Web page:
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- Newbie Tech: Hex to BCD conversion
- 01-31-2004
- Jim Knight
January 31, 2004, 3:36 am
Having an old 8 bit ASM converted to newer (ST7) 8-bit ASM. ST does not
have a BCD mode (which the older processor did), so I need to convert
arithmetic (mostly adds with carry) from hex to BCD, and back.
The BCD uses a 4 bit nibble that does not exceed 10 decimal. In this
application, the BCD is primarily used for 7 segment LED displays (to keep
from trying to have an A-F put out to the LED drivers).
Question:
Is it difficult to explain how you would do this conversion in a system
(ST7) that only works in Hex?
Now that I have re-read this note, I realize acronyms were made to keep
people from communicating with each other ;-)
Jim Knight
remove NOSPAM from direct email responses
have a BCD mode (which the older processor did), so I need to convert
arithmetic (mostly adds with carry) from hex to BCD, and back.
The BCD uses a 4 bit nibble that does not exceed 10 decimal. In this
application, the BCD is primarily used for 7 segment LED displays (to keep
from trying to have an A-F put out to the LED drivers).
Question:
Is it difficult to explain how you would do this conversion in a system
(ST7) that only works in Hex?
Now that I have re-read this note, I realize acronyms were made to keep
people from communicating with each other ;-)
Jim Knight
remove NOSPAM from direct email responses
Re: Newbie Tech: Hex to BCD conversion
This sounds as if you don't care what base values are displayed
in. Conversion to BCD is isomorphic to conversion to an Ascii
string. However you might consider Octal displays, which simply
have to take 3 bits at a time, and use only digits 0 through 7.
--
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Available for consulting/temporary embedded and systems.
Chuck F ( snipped-for-privacy@yahoo.com) ( snipped-for-privacy@worldnet.att.net)
Available for consulting/temporary embedded and systems.
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Re: Newbie Tech: Hex to BCD conversion
No, not difficult. All you really need to do is to look at what happens to one
nibble. This assumes you added two legal BCD values together into a sum.
First, you need to detect when the nibble goes beyond 9. So, what do you do?
Try an example:
1001 9
0001 1
1010 10(hex) Illegal BCD
What we want is 10hex. To get this, we need to subtract 10(hex) from this
nibble and add 1 to the next higher nibble. If we are looking at the least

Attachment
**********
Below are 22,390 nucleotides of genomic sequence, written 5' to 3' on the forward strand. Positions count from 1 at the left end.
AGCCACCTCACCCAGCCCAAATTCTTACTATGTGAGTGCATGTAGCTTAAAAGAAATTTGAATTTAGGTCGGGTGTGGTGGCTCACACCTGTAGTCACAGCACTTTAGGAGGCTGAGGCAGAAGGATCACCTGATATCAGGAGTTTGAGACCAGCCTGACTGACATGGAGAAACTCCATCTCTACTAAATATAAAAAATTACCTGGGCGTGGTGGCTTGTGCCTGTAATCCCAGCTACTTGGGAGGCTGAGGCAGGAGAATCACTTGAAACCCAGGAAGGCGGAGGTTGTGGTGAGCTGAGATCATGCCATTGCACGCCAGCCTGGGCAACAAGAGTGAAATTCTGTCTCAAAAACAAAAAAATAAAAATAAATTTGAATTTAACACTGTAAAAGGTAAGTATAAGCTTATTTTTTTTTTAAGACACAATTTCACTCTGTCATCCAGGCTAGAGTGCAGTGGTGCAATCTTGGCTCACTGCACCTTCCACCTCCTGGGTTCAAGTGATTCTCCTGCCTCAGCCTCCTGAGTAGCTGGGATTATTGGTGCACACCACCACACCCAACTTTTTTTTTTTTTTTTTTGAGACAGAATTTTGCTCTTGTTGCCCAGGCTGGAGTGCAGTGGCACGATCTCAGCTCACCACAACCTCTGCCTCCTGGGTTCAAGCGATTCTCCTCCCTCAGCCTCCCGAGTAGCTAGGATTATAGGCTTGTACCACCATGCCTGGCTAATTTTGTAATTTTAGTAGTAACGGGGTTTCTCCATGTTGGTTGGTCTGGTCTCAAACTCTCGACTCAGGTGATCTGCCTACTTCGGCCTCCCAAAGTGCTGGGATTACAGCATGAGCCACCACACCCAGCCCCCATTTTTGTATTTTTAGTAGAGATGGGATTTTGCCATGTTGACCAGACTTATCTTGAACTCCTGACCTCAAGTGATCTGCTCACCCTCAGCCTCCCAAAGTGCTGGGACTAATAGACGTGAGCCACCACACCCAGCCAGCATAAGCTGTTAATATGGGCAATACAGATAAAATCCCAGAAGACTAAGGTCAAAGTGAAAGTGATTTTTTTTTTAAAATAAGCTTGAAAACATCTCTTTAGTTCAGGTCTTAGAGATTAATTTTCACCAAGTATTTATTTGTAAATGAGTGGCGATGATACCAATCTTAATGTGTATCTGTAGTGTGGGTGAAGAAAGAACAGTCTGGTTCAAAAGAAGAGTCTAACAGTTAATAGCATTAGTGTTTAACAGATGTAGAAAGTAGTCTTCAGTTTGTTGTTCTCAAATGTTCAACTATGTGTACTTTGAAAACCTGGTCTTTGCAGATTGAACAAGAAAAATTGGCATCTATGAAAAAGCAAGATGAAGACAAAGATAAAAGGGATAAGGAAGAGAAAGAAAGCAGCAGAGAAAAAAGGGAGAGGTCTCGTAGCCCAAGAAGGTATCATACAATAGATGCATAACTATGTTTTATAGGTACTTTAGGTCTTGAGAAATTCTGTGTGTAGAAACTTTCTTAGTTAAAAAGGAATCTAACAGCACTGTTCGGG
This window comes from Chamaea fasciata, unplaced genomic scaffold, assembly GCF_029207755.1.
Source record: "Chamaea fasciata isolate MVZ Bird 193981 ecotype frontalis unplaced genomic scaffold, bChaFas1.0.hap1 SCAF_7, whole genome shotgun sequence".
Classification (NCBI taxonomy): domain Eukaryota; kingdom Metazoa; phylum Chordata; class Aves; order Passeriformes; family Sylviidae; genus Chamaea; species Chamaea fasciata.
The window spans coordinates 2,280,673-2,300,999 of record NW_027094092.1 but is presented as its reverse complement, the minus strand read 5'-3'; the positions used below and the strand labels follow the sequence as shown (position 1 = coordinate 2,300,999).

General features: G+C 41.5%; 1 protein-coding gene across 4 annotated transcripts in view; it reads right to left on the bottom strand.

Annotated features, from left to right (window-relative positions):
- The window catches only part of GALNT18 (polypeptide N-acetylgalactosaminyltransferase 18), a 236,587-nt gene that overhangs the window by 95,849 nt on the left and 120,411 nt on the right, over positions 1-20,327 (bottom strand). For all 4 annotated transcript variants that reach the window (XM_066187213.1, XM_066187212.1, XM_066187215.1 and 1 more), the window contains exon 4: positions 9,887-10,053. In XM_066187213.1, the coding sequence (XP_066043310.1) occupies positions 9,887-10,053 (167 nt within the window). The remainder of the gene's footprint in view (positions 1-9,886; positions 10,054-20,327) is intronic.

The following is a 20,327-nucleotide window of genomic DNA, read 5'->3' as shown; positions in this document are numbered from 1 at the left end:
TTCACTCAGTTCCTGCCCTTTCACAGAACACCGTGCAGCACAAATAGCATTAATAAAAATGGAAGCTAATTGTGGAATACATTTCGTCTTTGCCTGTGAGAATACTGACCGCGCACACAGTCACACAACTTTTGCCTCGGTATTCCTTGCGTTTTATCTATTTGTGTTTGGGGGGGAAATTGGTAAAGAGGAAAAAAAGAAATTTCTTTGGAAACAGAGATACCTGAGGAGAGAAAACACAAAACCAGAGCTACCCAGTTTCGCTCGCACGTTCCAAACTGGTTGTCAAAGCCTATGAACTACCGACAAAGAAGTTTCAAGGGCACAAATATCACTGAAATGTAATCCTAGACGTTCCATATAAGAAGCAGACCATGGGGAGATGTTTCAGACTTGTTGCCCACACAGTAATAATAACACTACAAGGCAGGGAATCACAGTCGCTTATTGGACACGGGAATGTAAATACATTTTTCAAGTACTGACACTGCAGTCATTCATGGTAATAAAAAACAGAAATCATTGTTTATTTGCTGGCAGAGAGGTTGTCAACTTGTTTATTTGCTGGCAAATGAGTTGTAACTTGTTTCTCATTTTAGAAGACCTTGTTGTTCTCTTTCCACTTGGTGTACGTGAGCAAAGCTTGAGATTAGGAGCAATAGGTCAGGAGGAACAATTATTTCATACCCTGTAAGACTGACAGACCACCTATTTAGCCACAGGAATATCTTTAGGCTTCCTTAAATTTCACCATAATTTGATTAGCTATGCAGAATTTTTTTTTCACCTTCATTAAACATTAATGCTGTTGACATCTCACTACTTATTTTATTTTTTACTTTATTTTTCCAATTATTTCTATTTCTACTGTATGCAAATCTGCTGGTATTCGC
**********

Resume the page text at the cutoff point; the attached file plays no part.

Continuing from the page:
significant nibble of a byte, we see that this means adding 16 to increment the
high nibble. So, +16-10 = +6. We come out with this general rule:
1. If the low 4 bits of the sum are > 9, add 6 to sum.
But we have to take another case into account. What if the low nibble of the
sum is legal BCD, but there was a carry from the low nibble to the high during
our binary addition? Example:
01001 9
01001 9
10010 12(hex) = 18 decimal
What we want is 18(hex). We need to add 6 to the sum to make it right. Which
leads to our next rule:
2. If there was a carry from low nibble to high, add 6 to the sum.
Fortunately, the ST7 has a carry bit to show a carry from the high nibble, and
a half-carry bit to show a carry from the low nibble to the high nibble.
I'll leave BCD subtraction to you, though you probably don't need that.
Re: Newbie Tech: Hex to BCD conversion
Thanks. Appreciate the clear instructions even someone like me can
understand. Guess I should be able to write a routine that does this and
then just call the routine whenever the original code is operating in
Decimal mode.
Again thanks.
Jim Knight
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Re: Newbie Tech: Hex to BCD conversion
Sorry if this is obvious
Don't know if this applies, but notice that if you're doing multiple
digit hex numbers, it's not enough to just convert the hex nibbles to
their BCD equvalents if what you want is to end up with actual BCD
Suppose you've got a two digit hex number. You've got a 1's place
and a 16's place. If you simply convert that 16's place hex digit
to BCD you end up with (sort of) BCD coded hex. You'll need to multiply
it by 16 to get the BCD.
C0 in HEX which is 192 in decimal
if you only convert the high nibble to it's BCD equvalent you get
120 in BCD (or "BCD coded hex")
You have to multiply that 12 by 16
Don't know if this applies, but notice that if you're doing multiple
digit hex numbers, it's not enough to just convert the hex nibbles to
their BCD equvalents if what you want is to end up with actual BCD
Suppose you've got a two digit hex number. You've got a 1's place
and a 16's place. If you simply convert that 16's place hex digit
to BCD you end up with (sort of) BCD coded hex. You'll need to multiply
it by 16 to get the BCD.
C0 in HEX which is 192 in decimal
if you only convert the high nibble to it's BCD equvalent you get
120 in BCD (or "BCD coded hex")
You have to multiply that 12 by 16
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